The winners of the Five Minute Film Festival

Lucia Ferrer and Julia Olson walked their first red carpet this month.

April 11 was cold with strong winds, but nothing could wipe out the smiles of the two Windsor High School sophomores as they answered questions outside the Rialto Cinemas in Sevastopol.

“It’s been such a long road,” Ferrer said. “Create the five-minute film and submit it. … It’s crazy that we’re here.

The two classmates were among several dozen local students honored for their submissions to the Sonoma County Education Office’s Five-Minute Film Festival. The event, which reverted to an in-person celebration for its eighth year, rewarded student-made short films with a “hero” theme.

“This one was very special,” Matt O’Donnell, technology innovation specialist at SCOE, said of the festival. “It felt like a big party, not just movies, but kind of a return to normal life.”

Three prizes were awarded at the end of the festival. Ferrer and Olson walked away with the audience award for their film “Legacy.” He explored the concept that everyone can be the hero of their own story.

“We are very grateful,” Ferrer said. “It’s surreal.”

Judges Mike Starkey, Kathryn Hecht and Pete Stringfellow selected two other films for the awards: one for Best Adherence to Theme and another for Judges’ Choice.

Evan Foley and Max Schottenfeld, students at HillCrest Middle School, won the best endorsement for the theme of their film “Heroes of the Redwoods,” a documentary about the preservation of coastal redwoods.

“Heroes from the Rubble,” a film by Miles Willover of Windsor High School, won the Judges’ Choice award. Through animation, he explored themes of depression and seeking and nurturing.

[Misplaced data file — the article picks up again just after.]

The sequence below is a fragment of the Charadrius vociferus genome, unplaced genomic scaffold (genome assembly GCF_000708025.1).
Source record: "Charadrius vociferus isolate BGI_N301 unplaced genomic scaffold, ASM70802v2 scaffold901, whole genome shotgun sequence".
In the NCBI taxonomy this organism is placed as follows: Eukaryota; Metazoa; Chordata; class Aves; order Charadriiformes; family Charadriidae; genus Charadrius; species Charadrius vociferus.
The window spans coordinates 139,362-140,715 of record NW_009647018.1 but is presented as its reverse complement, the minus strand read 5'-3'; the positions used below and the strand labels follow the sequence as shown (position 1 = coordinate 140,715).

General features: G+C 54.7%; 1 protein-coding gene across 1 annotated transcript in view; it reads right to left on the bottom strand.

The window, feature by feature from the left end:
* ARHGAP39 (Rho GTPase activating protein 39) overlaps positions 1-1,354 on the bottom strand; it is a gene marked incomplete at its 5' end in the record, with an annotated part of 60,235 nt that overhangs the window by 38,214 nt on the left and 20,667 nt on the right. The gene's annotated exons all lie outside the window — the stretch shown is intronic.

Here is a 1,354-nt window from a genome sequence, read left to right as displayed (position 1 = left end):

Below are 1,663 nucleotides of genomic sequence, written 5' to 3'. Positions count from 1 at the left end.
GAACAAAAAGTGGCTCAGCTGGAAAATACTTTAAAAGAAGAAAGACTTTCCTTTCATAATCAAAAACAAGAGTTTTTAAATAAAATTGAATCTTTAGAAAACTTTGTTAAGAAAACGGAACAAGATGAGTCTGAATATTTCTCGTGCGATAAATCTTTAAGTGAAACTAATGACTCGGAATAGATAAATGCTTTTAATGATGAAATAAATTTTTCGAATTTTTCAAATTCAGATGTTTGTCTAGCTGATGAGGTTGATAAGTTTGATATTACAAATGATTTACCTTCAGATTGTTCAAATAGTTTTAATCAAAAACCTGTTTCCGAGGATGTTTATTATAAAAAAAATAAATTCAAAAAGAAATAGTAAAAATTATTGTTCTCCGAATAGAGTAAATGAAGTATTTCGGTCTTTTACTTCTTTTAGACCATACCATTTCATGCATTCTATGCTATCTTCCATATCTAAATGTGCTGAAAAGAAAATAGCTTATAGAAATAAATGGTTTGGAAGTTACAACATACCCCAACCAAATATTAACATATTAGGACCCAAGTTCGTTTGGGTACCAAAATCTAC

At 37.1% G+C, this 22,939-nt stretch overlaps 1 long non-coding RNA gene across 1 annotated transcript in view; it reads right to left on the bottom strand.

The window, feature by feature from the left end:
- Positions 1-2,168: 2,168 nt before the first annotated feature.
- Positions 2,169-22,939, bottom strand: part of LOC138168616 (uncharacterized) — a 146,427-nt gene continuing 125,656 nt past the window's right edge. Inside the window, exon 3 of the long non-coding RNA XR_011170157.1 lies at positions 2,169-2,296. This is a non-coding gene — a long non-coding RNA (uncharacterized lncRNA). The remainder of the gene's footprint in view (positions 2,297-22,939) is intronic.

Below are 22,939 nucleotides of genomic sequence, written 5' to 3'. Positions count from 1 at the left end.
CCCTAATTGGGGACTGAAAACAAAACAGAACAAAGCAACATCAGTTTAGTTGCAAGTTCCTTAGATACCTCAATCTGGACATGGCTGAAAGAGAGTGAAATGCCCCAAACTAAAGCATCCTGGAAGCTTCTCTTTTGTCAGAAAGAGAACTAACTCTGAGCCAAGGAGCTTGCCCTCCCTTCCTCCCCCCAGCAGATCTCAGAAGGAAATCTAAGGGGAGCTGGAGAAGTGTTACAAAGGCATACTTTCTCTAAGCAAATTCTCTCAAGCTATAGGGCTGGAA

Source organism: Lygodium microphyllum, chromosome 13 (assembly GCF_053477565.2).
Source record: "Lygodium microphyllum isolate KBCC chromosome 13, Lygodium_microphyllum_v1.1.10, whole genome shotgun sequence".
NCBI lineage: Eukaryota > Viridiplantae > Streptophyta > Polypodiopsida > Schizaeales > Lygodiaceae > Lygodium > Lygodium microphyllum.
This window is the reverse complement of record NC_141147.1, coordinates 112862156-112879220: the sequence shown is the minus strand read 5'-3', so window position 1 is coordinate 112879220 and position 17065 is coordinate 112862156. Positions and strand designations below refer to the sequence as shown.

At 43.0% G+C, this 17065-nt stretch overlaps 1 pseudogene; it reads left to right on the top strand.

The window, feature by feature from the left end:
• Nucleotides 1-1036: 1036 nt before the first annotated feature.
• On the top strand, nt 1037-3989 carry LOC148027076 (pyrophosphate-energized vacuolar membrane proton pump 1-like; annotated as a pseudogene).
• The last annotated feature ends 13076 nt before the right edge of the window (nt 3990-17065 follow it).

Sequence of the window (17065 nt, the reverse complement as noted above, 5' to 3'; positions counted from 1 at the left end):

O’Donnell said the intention of the film festival is to give students the opportunity to communicate their knowledge and creativity in ways other than writing an essay.

“We weren’t just targeting media teachers,” O’Donnell said. Students could work with their English or history teacher, “as a way to learn technical skills and show what they are learning to parents as well as teachers.”

When the winners entered the Rialto, they posed for photos in front of the movie posters they had made to show off their videos.

Laughter mingled with the choppy sounds of the popcorn machine. In the dark theatre, audiences watched stories that spanned a wide range of topics and formats: from documentary to comedy to animated drama. Heroes featured included a dog, American poet Langston Hughes, a forest firefighter, and even the Lake Tahoe-area black bear affectionately nicknamed Hank the Tank.

“Even though it’s the same theme, it’s still amazing, the different types of films we get,” O’Donnell said.

Elbi Zamora, a fifth-grade student at Spring Hill School in Petaluma, honored her grandmother as the hero of her film. An immigrant from the Philippines, she opened a secondary school in the province of Pangasinan, to ensure that students had a place to continue their education after primary school.

“Grandma is my hero,” he said.

After each screening, the student filmmaker or filmmaking team and their teacher went to the front of the room to collect comments from Stringfellow, Hecht and Starkey.

For Zamora, it wasn’t the praise from the judges, the chance to dress up or the red carpet photos that got him the most excited.

What is?

“Especially the popcorn,” he said.

You can reach editor Kaylee Tornay at 707-521-5250 or [email protected] On Twitter @ka_tornay.

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